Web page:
PHOTO-REPORT FROM SRC PROGRESS: FINAL PHASE OF SOYUZ-2 LV PRODUCTION
Joint-Stock Company ‘Space Rocket Center Progress’ (SRC Progress) is one of the leading enterprises in the Russian space and rocket industry. To date, more than 1900 launch vehicles (LV) manufactured by SRC Progress, Samara, have been launched, and about 1000 spacecraft (SC) have been orbited.
On April 12, 1961, Yuri Gagarin became the first cosmonaut of the planet to leave the Earth’s atmosphere on the Vostok launch vehicle, the first and second stages of which were made at the SRC Progress. Based on the legendary R-7 (R7A) rocket, three-stage medium-class launch vehicles were developed: Vostok-2M, Voskhod, and the legendary Soyuz. Since 1961, all launches of the Russian manned spaceships have been carried out by launch vehicles produced in Samara.
In 1962-1991, the company participated in such large-scale space projects as the creation of the N1-L3 “lunar” system and Energia-Buran reusable space system, and gained tremendous design and production experience.
In the spring of 2019, SRC Progress launched production of the Soyuz-5 two-stage rocket. It will be able to orbit loads weighing up to 17 tons. Flight tests are scheduled for 2022.
The company was established in 1996 by the merger of the Central Specialized Design Bureau (TsSKB) and Samara’s Progress plant. To see the production of launch vehicles is a rare opportunity since the enterprise has a security system and one cannot shoot close-ups or panoramic views of the workshops. We have selected photos to show you how the famous space rockets are made.
Soyuz-2.1a and Soyuz-2.1b launch vehicles consist of three stages. The LV injects a satellite into its target orbit. The Soyuz-2 family launch vehicles use environmentally friendly propellant components (oxygen-kerosene) for flights. Each stage has its own engine.
Tanks to be integrated into a rocket are made of rectangular solid sheets of metal at the tank production workshop.
In the machine workshops, lathe and milling machine operators produce parts that will be used for the assembly of components and assemblies.
Parts are formed from sheet billets at the press sections.
Riveting of an LV structure is performed at the assembly and riveting workshop.
Riveting of an LV structure element with pneumatic stapler gun.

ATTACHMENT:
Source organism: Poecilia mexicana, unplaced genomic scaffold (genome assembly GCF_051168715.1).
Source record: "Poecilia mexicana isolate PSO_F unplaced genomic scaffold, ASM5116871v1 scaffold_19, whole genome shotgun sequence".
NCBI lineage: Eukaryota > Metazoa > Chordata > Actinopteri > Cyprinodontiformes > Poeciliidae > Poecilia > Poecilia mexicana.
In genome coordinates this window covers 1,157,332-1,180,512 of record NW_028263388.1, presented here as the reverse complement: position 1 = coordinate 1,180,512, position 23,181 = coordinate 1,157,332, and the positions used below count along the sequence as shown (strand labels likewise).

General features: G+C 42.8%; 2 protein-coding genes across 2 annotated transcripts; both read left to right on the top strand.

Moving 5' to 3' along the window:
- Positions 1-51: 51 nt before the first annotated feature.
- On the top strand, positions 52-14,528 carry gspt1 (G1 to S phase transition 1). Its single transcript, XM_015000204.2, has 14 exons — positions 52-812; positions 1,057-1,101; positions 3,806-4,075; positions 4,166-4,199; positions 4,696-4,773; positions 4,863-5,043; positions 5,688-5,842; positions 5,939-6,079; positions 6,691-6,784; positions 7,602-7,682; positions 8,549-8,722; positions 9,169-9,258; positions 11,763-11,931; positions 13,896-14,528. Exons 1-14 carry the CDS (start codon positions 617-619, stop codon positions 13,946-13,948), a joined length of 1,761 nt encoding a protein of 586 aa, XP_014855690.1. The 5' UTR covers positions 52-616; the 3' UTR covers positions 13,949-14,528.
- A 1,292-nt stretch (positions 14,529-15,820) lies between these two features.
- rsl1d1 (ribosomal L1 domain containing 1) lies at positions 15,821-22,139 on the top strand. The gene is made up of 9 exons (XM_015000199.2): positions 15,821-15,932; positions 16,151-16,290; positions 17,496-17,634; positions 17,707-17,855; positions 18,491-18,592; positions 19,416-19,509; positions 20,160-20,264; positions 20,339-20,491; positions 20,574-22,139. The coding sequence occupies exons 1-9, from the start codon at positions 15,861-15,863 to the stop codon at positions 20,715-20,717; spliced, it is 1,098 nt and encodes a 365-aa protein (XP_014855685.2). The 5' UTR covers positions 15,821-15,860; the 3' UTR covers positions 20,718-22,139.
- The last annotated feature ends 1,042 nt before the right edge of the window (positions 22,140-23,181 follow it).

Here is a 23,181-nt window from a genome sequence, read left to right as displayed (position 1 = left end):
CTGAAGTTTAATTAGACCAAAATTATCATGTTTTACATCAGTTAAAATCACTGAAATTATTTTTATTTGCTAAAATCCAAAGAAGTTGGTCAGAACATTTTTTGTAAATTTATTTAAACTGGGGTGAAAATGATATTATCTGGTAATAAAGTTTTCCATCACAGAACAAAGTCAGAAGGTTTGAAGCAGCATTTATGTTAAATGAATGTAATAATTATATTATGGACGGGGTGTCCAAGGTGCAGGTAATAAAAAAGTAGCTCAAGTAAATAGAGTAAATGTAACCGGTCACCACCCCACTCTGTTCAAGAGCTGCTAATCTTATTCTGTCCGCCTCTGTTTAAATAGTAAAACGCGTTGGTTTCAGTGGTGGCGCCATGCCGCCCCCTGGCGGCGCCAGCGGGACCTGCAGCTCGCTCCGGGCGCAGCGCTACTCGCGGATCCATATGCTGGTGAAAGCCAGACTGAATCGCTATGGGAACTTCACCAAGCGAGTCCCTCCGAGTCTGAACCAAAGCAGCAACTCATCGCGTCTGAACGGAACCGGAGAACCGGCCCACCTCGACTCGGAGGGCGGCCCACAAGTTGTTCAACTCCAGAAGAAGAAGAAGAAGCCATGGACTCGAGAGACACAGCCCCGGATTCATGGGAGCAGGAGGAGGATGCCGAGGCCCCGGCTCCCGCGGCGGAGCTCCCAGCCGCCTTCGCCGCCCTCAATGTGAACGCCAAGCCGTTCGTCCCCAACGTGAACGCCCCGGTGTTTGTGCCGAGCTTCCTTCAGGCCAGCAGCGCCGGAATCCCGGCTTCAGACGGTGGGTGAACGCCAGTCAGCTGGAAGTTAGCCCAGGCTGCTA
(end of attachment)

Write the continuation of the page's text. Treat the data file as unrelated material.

Manufacture of tank bottoms.
Smoothing of tank bottoms.
COMPONENTS USED FOR THE ASSEMBLY OF LV STAGES ARE BROUGHT TO THE FINAL ASSEMBLY WORKSHOP.
The stages are placed apart in the LV final assembly workshop, the floor space of which is larger than a soccer field. Final operations are carried out at the workshop’s control and test station prior to the LV shipment to cosmodromes. In the photograph, an employee works with a strap-on booster. The LV comprises four cone form strap-ons, which together constitute a first stage. Their operation makes the rocket lift off and fly for several dozens of kilometers and after 118 seconds of flight these boosters are jettisoned.
Technologic rings are installed for the stage transfer and operations with units at the final assembly workshop.
Transfer of a strap-on booster from the assembly area to the test area.
Mounting of strap-on booster cables.
Attachment of brackets in the intertank bay.
Installation of transportation ring on the second stage.
Transfer of the second stage.
LET’S REVIEW THE SOYUZ-2 THIRD STAGE PREPARATION PROCESS.
In the photograph, the employees work with the third stage structural elements. The third stage starts operating above the Earth’s atmosphere and continues to deliver a spacecraft to the target orbit, after which it separates and falls in the agreed drop zone.
Transfer of the third stage element in the assembly workshop.
Third stage with a protective transportation ring.
Engines for the first and second stages of Soyuz-2.1a and Soyuz-2.1b are produced by JSC Kuznetsov, Samara.
Elements to be removed before flight are intentionally painted in red so that workers do not forget to remove them before the LV launch.
The photograph shows third stage engine RD-0110 (for Soyuz-2.1a LV) produced by JSC Chemical Automatics Design Bureau (KBKhA).
Fairings for Soyuz-2 LVs are manufactured at the assembly and riveting workshop. In the photograph, an employee visually inspects a fairing half. Cone shape of the fairing helps the rocket to overcome the Earth’s atmosphere. Spacecraft to be injected into the required orbits are accommodated in the upper part of the rocket; this very part of the launch vehicle is covered by a fairing.
Finishing-coat is applied in the paint room after completion of all the LV tests.
In the photograph, an employee marks a fairing half shroud ring.
A manufactured launch vehicle then goes to the loading and packaging section. In the photograph, employees are loading the covered strap-on booster into the shipping container for rail transportation. LVs are transported to the following spaceports: Baikonur in Kazakhstan, Plesetsk in the Arkhangelsk Region, Vostochny in the Far East and Kourou in the French Guiana, South America.
At present, more than 15 000 people work in the company.